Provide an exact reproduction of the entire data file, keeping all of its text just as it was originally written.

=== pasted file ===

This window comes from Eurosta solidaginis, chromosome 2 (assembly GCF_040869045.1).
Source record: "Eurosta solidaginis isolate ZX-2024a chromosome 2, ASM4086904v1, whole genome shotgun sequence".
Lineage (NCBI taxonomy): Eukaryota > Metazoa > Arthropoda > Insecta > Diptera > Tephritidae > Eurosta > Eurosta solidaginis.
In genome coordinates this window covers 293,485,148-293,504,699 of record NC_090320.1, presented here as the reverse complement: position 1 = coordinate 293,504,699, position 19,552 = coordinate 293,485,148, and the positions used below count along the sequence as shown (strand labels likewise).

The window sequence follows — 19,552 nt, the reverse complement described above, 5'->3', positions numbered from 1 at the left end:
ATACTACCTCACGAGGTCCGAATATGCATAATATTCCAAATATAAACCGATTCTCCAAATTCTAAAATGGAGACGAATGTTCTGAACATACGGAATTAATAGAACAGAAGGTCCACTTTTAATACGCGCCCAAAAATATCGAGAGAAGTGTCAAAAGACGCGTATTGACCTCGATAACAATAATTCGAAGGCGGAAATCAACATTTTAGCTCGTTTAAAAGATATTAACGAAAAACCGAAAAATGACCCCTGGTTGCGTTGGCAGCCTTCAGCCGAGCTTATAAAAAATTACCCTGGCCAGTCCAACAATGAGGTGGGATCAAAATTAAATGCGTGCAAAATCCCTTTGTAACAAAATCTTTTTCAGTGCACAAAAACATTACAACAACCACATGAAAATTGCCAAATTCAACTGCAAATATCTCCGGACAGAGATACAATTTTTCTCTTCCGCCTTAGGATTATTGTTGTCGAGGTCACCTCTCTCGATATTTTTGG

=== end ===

This window comes from Eurosta solidaginis, chromosome 2 (assembly GCF_040869045.1).
Source record: "Eurosta solidaginis isolate ZX-2024a chromosome 2, ASM4086904v1, whole genome shotgun sequence".
Lineage (NCBI taxonomy): Eukaryota > Metazoa > Arthropoda > Insecta > Diptera > Tephritidae > Eurosta > Eurosta solidaginis.
In genome coordinates this window covers 293,485,148-293,504,699 of record NC_090320.1, presented here as the reverse complement: position 1 = coordinate 293,504,699, position 19,552 = coordinate 293,485,148, and the positions used below count along the sequence as shown (strand labels likewise).

The window sequence follows — 19,552 nt, the reverse complement described above, 5'->3', positions numbered from 1 at the left end:
ATACTACCTCACGAGGTCCGAATATGCATAATATTCCAAATATAAACCGATTCTCCAAATTCTAAAATGGAGACGAATGTTCTGAACATACGGAATTAATAGAACAGAAGGTCCACTTTTAATACGCGCCCAAAAATATCGAGAGAAGTGTCAAAAGACGCGTATTGACCTCGATAACAATAATTCGAAGGCGGAAATCAACATTTTAGCTCGTTTAAAAGATATTAACGAAAAACCGAAAAATGACCCCTGGTTGCGTTGGCAGCCTTCAGCCGAGCTTATAAAAAATTACCCTGGCCAGTCCAACAATGAGGTGGGATCAAAATTAAATGCGTGCAAAATCCCTTTGTAACAAAATCTTTTTCAGTGCACAAAAACATTACAACAACCACATGAAAATTGCCAAATTCAACTGCAAATATCTCCGGACAGAGATACAATTTTTCTCTTCCGCCTTAGGATTATTGTTGTCGAGGTCACCTCTCTCGATATTTTTGG